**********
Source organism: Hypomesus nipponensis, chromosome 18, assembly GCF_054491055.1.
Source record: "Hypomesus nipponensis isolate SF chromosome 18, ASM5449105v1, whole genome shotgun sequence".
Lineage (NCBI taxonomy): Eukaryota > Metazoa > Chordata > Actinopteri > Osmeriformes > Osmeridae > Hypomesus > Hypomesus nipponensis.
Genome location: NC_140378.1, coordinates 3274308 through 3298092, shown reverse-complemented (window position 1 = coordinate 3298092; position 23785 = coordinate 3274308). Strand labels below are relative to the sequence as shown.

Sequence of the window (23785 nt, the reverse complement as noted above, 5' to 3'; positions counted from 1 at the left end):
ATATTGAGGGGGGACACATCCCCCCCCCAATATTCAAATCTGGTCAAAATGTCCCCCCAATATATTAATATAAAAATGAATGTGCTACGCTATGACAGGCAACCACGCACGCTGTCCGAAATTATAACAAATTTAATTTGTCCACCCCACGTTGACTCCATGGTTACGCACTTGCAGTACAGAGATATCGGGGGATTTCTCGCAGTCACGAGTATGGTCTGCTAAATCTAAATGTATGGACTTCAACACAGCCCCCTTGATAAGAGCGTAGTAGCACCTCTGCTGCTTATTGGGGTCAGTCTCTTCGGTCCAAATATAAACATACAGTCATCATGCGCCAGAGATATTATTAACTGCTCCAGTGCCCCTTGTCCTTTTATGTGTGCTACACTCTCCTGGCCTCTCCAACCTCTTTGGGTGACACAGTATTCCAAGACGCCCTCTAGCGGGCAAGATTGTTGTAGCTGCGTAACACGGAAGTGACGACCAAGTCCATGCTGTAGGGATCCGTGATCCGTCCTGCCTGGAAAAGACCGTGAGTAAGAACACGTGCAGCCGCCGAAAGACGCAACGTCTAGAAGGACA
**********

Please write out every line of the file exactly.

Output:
Source organism: Hypomesus nipponensis, chromosome 18, assembly GCF_054491055.1.
Source record: "Hypomesus nipponensis isolate SF chromosome 18, ASM5449105v1, whole genome shotgun sequence".
Lineage (NCBI taxonomy): Eukaryota > Metazoa > Chordata > Actinopteri > Osmeriformes > Osmeridae > Hypomesus > Hypomesus nipponensis.
Genome location: NC_140378.1, coordinates 3274308 through 3298092, shown reverse-complemented (window position 1 = coordinate 3298092; position 23785 = coordinate 3274308). Strand labels below are relative to the sequence as shown.

Sequence of the window (23785 nt, the reverse complement as noted above, 5' to 3'; positions counted from 1 at the left end):
ATATTGAGGGGGGACACATCCCCCCCCCAATATTCAAATCTGGTCAAAATGTCCCCCCAATATATTAATATAAAAATGAATGTGCTACGCTATGACAGGCAACCACGCACGCTGTCCGAAATTATAACAAATTTAATTTGTCCACCCCACGTTGACTCCATGGTTACGCACTTGCAGTACAGAGATATCGGGGGATTTCTCGCAGTCACGAGTATGGTCTGCTAAATCTAAATGTATGGACTTCAACACAGCCCCCTTGATAAGAGCGTAGTAGCACCTCTGCTGCTTATTGGGGTCAGTCTCTTCGGTCCAAATATAAACATACAGTCATCATGCGCCAGAGATATTATTAACTGCTCCAGTGCCCCTTGTCCTTTTATGTGTGCTACACTCTCCTGGCCTCTCCAACCTCTTTGGGTGACACAGTATTCCAAGACGCCCTCTAGCGGGCAAGATTGTTGTAGCTGCGTAACACGGAAGTGACGACCAAGTCCATGCTGTAGGGATCCGTGATCCGTCCTGCCTGGAAAAGACCGTGAGTAAGAACACGTGCAGCCGCCGAAAGACGCAACGTCTAGAAGGACA